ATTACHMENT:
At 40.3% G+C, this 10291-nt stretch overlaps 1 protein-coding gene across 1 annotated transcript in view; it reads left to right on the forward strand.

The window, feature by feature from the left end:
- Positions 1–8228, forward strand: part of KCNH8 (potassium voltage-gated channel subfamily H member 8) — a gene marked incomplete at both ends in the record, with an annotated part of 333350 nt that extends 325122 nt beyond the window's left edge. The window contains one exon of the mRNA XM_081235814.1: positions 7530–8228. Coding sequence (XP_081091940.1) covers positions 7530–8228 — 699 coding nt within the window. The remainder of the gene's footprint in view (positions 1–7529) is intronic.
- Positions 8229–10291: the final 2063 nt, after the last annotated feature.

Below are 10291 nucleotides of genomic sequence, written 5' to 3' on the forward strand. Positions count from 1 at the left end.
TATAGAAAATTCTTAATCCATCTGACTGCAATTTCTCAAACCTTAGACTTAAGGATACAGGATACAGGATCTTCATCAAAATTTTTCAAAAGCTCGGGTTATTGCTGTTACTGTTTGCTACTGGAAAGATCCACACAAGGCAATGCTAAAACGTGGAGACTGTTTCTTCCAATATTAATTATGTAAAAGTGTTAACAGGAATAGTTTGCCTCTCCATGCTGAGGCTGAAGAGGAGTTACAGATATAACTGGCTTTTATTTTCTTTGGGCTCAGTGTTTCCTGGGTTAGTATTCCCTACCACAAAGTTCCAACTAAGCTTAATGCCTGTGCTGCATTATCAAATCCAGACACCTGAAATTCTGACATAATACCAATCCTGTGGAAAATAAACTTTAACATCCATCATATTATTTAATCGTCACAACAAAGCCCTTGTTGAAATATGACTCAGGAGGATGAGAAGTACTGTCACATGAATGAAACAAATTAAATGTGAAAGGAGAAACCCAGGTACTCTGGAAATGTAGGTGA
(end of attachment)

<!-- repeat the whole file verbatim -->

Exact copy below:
At 40.3% G+C, this 10291-nt stretch overlaps 1 protein-coding gene across 1 annotated transcript in view; it reads left to right on the forward strand.

The window, feature by feature from the left end:
- Positions 1–8228, forward strand: part of KCNH8 (potassium voltage-gated channel subfamily H member 8) — a gene marked incomplete at both ends in the record, with an annotated part of 333350 nt that extends 325122 nt beyond the window's left edge. The window contains one exon of the mRNA XM_081235814.1: positions 7530–8228. Coding sequence (XP_081091940.1) covers positions 7530–8228 — 699 coding nt within the window. The remainder of the gene's footprint in view (positions 1–7529) is intronic.
- Positions 8229–10291: the final 2063 nt, after the last annotated feature.

Below are 10291 nucleotides of genomic sequence, written 5' to 3' on the forward strand. Positions count from 1 at the left end.
TATAGAAAATTCTTAATCCATCTGACTGCAATTTCTCAAACCTTAGACTTAAGGATACAGGATACAGGATCTTCATCAAAATTTTTCAAAAGCTCGGGTTATTGCTGTTACTGTTTGCTACTGGAAAGATCCACACAAGGCAATGCTAAAACGTGGAGACTGTTTCTTCCAATATTAATTATGTAAAAGTGTTAACAGGAATAGTTTGCCTCTCCATGCTGAGGCTGAAGAGGAGTTACAGATATAACTGGCTTTTATTTTCTTTGGGCTCAGTGTTTCCTGGGTTAGTATTCCCTACCACAAAGTTCCAACTAAGCTTAATGCCTGTGCTGCATTATCAAATCCAGACACCTGAAATTCTGACATAATACCAATCCTGTGGAAAATAAACTTTAACATCCATCATATTATTTAATCGTCACAACAAAGCCCTTGTTGAAATATGACTCAGGAGGATGAGAAGTACTGTCACATGAATGAAACAAATTAAATGTGAAAGGAGAAACCCAGGTACTCTGGAAATGTAGGTGA